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  • Sheath Washing

Many owners feel that washing their horses sheath is a fundamental part of their horse care regime, however sheath washing is usually unnecessary and can result in the establishment of quite severe bacterial infection which can be very difficult to resolve.

What is normal?

When relaxed, the horse’s penis normally remains within its protective sheath where it is held in place by muscles. When these muscles relax and/or the penis fills with blood and becomes erect, it becomes exposed. At the tip of the penis (the glans) is the opening of the urethra. This is surrounded by a deep 'pocket', or fossa. Apart from the glans, which is covered by a thin sensitive membrane, the rest of the penis (shaft) is covered by smooth, supple, well-oiled skin, much of which is normally folded within the prepuce. Debris from the normal secretions of the skin glands and normally-dying cells from the surface of the skin within the sheath may accumulate in these folds and in the urethral fossa and diverticulum. This accumulation of waxy material is called 'smegma'. It may be black, grey or cream coloured in normal horses and has a slightly greasy feel. It occasionally forms into bean-shaped lumps which lodge in the urethral fossa and diverticulum. Some horses produce very little smegma whereas others produce large quantities. In such horses, smegma can often be seen staining the opening of the sheath and on the inside of the thighs and hocks.

The penis and sheath have a permanent population of normal bacteria on their surface, just as all skin surfaces do. These bacteria do not cause disease, they undoubtedly help maintain the health of the skin and may help prevent infection by controlling 'unwelcome' bacteria. The urethral fossa and diverticulum, in particular, can harbour potential venereal disease producing bacteria (specifically Klebsiella pneumoniae, Pseudomonas aeruginosa and Taylorella equigenitalis). Infection with these organisms can cause venereal disease in mares following mating but rarely cause signs or symptoms of disease in the carrier stallion, which is usually infected by a carrier mare. When stallions become infected, these organisms may survive on the penile skin alongside the 'normal' bacterial population and can then be very difficult to remove.

What harm can sheath washing do?

Washing the penis and sheath with strong detergent solutions can remove the natural skin oils, resulting in dry penile skin which cracks as it folds and unfolds, causing irritation and damage followed by inflammation and secondary infection. If this infection is caused by bacteria that are easy to treat, the problem may resolve spontaneously once washing with detergent has stopped. Local (creams or ointments) or systemic (by injection or by mouth) antibiotic treatment may be necessary.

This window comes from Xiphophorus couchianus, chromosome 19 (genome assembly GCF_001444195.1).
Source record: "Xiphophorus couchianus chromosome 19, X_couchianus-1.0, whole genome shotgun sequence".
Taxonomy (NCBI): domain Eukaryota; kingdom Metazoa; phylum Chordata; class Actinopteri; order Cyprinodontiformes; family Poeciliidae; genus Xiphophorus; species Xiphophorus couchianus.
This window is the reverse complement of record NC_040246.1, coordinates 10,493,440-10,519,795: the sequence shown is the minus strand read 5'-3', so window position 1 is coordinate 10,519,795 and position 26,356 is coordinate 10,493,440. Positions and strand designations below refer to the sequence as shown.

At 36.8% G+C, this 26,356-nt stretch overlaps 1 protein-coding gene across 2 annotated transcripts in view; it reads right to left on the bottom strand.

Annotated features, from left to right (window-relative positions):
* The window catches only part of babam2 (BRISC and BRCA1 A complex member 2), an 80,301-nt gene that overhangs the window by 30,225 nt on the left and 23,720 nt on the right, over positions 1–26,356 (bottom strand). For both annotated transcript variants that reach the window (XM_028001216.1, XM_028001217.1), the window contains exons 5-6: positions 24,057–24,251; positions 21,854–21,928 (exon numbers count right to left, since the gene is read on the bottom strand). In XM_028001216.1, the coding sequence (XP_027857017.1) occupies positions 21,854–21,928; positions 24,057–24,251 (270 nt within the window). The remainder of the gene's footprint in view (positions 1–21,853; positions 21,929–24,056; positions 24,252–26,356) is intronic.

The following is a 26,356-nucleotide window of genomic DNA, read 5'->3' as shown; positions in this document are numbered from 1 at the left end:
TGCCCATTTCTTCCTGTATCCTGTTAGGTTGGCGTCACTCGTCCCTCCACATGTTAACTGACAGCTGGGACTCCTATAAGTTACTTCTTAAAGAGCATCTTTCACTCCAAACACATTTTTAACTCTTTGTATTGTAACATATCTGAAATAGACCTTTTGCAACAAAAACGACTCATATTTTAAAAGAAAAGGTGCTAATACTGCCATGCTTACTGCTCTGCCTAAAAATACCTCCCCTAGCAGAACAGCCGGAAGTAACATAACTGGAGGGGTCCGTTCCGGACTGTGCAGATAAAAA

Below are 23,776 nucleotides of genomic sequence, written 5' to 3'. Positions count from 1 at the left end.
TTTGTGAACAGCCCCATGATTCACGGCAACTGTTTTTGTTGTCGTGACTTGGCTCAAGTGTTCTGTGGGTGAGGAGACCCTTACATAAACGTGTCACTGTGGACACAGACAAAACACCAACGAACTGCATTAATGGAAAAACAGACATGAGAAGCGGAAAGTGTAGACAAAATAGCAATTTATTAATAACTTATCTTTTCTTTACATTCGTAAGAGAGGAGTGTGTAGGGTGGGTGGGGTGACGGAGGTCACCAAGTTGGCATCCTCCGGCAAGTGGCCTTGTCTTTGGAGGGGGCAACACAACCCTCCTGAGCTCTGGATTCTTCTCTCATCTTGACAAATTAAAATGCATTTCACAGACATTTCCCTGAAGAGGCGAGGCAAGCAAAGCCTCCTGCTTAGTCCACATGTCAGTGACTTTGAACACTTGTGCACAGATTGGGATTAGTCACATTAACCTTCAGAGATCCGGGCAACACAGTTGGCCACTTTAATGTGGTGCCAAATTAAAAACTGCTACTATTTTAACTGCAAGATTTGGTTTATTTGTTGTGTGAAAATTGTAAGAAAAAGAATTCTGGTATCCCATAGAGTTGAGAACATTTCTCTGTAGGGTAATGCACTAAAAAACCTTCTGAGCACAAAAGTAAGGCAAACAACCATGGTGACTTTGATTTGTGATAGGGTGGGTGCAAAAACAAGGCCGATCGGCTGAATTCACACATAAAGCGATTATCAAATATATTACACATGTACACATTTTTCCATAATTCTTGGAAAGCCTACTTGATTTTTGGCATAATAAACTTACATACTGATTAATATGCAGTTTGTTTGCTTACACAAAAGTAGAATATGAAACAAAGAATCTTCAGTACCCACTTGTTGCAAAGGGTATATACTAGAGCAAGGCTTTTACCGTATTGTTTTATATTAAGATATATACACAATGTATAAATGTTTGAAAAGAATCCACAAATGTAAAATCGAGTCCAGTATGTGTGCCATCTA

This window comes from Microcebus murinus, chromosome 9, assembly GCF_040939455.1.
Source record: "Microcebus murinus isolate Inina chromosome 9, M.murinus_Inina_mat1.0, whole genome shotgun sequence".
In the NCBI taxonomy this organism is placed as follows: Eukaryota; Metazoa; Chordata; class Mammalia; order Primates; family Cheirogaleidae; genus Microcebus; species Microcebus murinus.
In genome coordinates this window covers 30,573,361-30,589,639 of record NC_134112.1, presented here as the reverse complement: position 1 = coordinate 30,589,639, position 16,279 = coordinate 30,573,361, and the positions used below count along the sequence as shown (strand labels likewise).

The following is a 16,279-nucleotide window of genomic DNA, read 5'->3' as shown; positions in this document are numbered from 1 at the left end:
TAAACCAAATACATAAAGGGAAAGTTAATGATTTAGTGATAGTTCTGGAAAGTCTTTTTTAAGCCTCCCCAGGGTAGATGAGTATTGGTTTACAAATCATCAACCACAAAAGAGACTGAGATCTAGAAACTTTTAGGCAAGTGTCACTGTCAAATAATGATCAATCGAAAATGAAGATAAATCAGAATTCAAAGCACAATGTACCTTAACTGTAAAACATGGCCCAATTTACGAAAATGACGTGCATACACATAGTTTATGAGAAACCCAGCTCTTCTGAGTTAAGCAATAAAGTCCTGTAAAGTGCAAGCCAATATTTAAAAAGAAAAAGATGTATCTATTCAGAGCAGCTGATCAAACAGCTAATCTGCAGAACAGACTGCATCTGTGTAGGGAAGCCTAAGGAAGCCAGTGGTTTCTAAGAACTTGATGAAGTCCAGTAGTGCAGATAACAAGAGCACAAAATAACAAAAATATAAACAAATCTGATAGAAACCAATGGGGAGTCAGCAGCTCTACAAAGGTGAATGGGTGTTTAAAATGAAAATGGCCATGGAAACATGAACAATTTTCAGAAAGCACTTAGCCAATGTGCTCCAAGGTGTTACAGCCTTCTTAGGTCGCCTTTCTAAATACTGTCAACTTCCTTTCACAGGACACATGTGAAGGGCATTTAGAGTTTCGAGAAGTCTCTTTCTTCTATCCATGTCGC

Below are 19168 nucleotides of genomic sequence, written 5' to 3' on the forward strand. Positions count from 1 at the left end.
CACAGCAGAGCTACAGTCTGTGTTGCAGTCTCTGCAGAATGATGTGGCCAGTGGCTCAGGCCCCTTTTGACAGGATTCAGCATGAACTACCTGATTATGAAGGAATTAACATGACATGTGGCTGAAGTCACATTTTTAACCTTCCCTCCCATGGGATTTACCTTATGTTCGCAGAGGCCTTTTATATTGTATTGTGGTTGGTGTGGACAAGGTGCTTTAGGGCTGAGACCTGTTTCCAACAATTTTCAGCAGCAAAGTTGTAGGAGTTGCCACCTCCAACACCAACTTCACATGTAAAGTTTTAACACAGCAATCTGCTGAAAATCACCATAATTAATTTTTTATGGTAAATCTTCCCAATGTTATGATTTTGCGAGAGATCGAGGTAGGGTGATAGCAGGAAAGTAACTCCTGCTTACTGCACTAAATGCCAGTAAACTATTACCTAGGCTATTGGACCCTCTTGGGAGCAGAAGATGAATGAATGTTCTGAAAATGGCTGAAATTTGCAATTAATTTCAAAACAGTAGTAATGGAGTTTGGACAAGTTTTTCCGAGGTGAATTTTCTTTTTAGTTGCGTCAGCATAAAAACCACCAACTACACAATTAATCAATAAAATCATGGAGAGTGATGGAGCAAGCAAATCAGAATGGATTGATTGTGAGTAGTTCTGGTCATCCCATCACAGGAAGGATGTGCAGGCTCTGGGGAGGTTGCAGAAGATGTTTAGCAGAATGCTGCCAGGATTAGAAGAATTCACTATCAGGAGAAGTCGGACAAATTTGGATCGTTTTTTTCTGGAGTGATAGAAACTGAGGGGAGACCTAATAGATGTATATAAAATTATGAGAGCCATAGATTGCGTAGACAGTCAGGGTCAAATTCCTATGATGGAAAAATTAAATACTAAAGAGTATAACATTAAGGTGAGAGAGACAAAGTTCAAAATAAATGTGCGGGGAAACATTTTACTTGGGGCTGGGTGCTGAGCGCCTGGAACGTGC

Repeated washing with antiseptic, i.e. antibacterial washes or detergent solutions can result in alteration or removal of the normal penile skin bacterial population. This may result in colonisation by unwelcome bacteria that are not normally present, either from the stable environment or following mating with a venereal disease carrier mare, and severe penile skin and sheath infections can result. The infection results in inflammation, swelling of local tissues and a profuse foul-smelling discharge which is much more unpleasant than smegma.

These infections can be extremely difficult to treat due to the resistant nature of some unwelcome bacteria. In such cases, prolonged treatment with specific systemic and topical antibiotics may be necessary, followed by a period of rest and then the application of a specially prepared 'normal' penile skin bacterial broth culture to re-colonise the area. In some cases even this treatment may be unsuccessful and chronic infection may result in thickened cracked penile skin, chronic discharge and extreme discomfort.

How should sheath washing be performed?

If your horse appears to have a healthy penis and sheath there is almost certainly no need to wash it at all. In horses that produce large amounts of smegma and appear uncomfortable, and in show horses or others where this would be considered unsightly, excess smegma can be wiped or rinsed away with warm clean water using soap that contains no antiseptics or detergents. A small amount of light mineral oil (such as baby oil) may help to loosen lumps and make excessive smegma easier to remove. It is important to be gentle and not abrade the skin and to rinse all trace of soap away. For healthy breeding stallions, rinsing the relaxing penis with warm clean water immediately on dismount is usually all that is required.